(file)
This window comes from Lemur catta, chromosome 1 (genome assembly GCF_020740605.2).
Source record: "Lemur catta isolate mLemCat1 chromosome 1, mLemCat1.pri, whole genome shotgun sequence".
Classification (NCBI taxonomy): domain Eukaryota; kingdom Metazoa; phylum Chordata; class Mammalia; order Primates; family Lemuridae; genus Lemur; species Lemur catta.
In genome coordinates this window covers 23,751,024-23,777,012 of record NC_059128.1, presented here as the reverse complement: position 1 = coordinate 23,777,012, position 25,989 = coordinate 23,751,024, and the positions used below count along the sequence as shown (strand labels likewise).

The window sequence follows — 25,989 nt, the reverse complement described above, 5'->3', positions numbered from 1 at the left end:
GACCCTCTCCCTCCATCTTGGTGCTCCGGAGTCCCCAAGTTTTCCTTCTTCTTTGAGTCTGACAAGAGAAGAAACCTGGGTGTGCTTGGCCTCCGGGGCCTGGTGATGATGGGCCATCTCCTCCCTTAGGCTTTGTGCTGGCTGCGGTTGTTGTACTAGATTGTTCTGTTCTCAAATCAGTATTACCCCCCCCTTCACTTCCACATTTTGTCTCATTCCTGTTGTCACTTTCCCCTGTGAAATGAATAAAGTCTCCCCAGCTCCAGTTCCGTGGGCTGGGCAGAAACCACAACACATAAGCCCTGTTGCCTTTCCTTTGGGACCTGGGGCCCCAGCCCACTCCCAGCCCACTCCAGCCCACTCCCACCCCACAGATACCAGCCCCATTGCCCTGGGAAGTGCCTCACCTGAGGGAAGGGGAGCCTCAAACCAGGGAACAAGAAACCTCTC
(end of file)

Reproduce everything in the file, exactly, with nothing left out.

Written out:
This window comes from Lemur catta, chromosome 1 (genome assembly GCF_020740605.2).
Source record: "Lemur catta isolate mLemCat1 chromosome 1, mLemCat1.pri, whole genome shotgun sequence".
Classification (NCBI taxonomy): domain Eukaryota; kingdom Metazoa; phylum Chordata; class Mammalia; order Primates; family Lemuridae; genus Lemur; species Lemur catta.
In genome coordinates this window covers 23,751,024-23,777,012 of record NC_059128.1, presented here as the reverse complement: position 1 = coordinate 23,777,012, position 25,989 = coordinate 23,751,024, and the positions used below count along the sequence as shown (strand labels likewise).

The window sequence follows — 25,989 nt, the reverse complement described above, 5'->3', positions numbered from 1 at the left end:
GACCCTCTCCCTCCATCTTGGTGCTCCGGAGTCCCCAAGTTTTCCTTCTTCTTTGAGTCTGACAAGAGAAGAAACCTGGGTGTGCTTGGCCTCCGGGGCCTGGTGATGATGGGCCATCTCCTCCCTTAGGCTTTGTGCTGGCTGCGGTTGTTGTACTAGATTGTTCTGTTCTCAAATCAGTATTACCCCCCCCTTCACTTCCACATTTTGTCTCATTCCTGTTGTCACTTTCCCCTGTGAAATGAATAAAGTCTCCCCAGCTCCAGTTCCGTGGGCTGGGCAGAAACCACAACACATAAGCCCTGTTGCCTTTCCTTTGGGACCTGGGGCCCCAGCCCACTCCCAGCCCACTCCAGCCCACTCCCACCCCACAGATACCAGCCCCATTGCCCTGGGAAGTGCCTCACCTGAGGGAAGGGGAGCCTCAAACCAGGGAACAAGAAACCTCTC